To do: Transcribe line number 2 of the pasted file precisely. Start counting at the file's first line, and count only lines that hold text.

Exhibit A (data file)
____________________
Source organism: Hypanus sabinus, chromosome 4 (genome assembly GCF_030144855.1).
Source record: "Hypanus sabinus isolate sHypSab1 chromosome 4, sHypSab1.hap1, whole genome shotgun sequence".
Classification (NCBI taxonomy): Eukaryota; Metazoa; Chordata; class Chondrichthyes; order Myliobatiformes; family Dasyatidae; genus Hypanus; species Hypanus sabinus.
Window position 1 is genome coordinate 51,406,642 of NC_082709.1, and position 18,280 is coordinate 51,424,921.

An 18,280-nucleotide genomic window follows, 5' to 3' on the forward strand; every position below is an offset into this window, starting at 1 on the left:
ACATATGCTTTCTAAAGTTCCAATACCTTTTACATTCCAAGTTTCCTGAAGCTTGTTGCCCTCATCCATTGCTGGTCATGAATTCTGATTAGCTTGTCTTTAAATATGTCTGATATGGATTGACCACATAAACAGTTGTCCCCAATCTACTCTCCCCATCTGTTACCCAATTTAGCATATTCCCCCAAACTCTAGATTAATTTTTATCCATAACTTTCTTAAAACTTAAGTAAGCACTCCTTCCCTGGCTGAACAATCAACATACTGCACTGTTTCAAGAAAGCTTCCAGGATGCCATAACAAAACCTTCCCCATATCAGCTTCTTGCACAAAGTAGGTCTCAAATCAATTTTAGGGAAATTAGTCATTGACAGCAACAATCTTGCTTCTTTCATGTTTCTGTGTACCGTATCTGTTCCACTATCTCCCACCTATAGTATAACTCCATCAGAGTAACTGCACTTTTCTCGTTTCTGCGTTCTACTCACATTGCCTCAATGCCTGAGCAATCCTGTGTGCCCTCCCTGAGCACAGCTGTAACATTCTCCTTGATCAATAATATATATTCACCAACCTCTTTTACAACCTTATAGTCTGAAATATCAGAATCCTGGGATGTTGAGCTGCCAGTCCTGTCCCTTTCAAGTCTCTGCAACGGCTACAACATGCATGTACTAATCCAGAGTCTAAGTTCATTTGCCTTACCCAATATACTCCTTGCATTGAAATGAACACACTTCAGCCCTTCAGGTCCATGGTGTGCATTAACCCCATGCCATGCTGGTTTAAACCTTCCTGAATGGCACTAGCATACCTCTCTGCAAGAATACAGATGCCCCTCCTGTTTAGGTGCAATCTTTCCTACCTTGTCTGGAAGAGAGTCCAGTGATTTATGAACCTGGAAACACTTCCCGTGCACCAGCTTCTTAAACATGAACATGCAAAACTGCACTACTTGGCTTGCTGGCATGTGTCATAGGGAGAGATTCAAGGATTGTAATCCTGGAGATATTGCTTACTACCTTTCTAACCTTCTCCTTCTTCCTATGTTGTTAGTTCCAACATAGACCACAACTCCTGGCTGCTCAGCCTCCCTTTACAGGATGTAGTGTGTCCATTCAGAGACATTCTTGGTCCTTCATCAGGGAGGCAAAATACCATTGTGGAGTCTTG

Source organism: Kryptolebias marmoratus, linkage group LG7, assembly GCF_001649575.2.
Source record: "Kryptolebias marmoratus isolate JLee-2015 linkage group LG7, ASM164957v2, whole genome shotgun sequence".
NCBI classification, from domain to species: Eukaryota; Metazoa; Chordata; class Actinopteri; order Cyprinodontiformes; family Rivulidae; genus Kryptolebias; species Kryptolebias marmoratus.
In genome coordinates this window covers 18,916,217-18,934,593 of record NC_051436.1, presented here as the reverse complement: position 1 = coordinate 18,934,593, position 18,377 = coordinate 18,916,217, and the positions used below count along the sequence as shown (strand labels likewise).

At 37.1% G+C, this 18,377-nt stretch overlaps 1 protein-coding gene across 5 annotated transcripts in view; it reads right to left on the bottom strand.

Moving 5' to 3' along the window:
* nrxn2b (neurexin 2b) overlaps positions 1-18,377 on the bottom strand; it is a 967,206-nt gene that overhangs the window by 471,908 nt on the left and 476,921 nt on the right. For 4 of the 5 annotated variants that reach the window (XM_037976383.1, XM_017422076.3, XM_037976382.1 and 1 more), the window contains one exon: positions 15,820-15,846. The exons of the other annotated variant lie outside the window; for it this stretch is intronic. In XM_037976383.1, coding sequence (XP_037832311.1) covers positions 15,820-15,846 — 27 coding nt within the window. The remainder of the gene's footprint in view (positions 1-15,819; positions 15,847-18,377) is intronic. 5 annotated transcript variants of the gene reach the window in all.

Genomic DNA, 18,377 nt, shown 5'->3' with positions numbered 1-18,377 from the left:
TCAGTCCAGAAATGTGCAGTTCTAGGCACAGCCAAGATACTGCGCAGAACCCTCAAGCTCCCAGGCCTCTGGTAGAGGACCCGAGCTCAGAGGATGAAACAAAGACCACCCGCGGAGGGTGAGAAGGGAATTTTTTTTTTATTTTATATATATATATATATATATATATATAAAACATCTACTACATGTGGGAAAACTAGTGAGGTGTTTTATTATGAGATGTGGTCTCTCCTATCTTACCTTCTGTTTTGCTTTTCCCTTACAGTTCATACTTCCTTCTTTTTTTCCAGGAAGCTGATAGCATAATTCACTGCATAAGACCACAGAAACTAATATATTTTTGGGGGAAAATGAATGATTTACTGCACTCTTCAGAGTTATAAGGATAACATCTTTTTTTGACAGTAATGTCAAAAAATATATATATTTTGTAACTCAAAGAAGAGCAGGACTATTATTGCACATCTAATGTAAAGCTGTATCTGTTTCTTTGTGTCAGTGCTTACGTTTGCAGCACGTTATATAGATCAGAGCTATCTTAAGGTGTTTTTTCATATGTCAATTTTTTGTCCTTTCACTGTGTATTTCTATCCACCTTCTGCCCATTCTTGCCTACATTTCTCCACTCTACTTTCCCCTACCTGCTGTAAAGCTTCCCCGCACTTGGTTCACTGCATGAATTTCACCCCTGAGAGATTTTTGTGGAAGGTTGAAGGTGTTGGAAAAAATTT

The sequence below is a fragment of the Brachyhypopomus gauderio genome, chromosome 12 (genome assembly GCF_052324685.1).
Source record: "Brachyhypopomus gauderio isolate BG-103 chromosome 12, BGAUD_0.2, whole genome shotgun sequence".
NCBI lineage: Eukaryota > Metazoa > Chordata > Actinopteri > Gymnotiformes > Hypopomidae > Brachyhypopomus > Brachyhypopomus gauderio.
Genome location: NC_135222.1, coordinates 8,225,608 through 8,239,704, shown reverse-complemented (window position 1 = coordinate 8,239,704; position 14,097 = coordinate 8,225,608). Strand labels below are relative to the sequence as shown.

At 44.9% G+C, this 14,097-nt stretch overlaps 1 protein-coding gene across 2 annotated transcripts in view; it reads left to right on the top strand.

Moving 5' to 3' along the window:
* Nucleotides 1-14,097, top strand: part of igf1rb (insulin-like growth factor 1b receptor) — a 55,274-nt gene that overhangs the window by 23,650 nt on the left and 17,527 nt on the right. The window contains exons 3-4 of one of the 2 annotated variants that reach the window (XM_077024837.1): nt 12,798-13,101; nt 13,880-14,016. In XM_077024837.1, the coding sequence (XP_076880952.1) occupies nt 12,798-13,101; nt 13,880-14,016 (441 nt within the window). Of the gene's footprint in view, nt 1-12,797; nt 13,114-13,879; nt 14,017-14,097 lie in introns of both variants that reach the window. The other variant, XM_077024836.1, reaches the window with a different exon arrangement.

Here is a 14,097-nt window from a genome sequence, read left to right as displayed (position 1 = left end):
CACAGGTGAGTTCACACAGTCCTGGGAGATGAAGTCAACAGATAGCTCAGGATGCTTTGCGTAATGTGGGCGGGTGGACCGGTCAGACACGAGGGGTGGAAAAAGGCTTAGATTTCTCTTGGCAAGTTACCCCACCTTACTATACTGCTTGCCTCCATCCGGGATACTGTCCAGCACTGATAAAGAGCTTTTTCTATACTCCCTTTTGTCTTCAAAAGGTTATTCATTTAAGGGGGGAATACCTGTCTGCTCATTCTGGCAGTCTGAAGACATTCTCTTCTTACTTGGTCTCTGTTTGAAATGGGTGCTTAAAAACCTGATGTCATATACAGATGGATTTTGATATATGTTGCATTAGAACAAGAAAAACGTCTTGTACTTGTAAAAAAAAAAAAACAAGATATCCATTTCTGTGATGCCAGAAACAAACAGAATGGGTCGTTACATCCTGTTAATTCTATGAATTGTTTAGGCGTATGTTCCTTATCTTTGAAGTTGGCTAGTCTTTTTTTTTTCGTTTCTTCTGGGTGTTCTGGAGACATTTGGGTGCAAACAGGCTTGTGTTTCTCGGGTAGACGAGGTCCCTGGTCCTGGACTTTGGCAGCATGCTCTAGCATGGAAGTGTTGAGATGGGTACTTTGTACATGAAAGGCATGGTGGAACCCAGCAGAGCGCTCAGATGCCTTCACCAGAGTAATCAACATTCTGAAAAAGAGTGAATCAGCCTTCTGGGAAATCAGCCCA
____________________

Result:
Source record: "Hypanus sabinus isolate sHypSab1 chromosome 4, sHypSab1.hap1, whole genome shotgun sequence".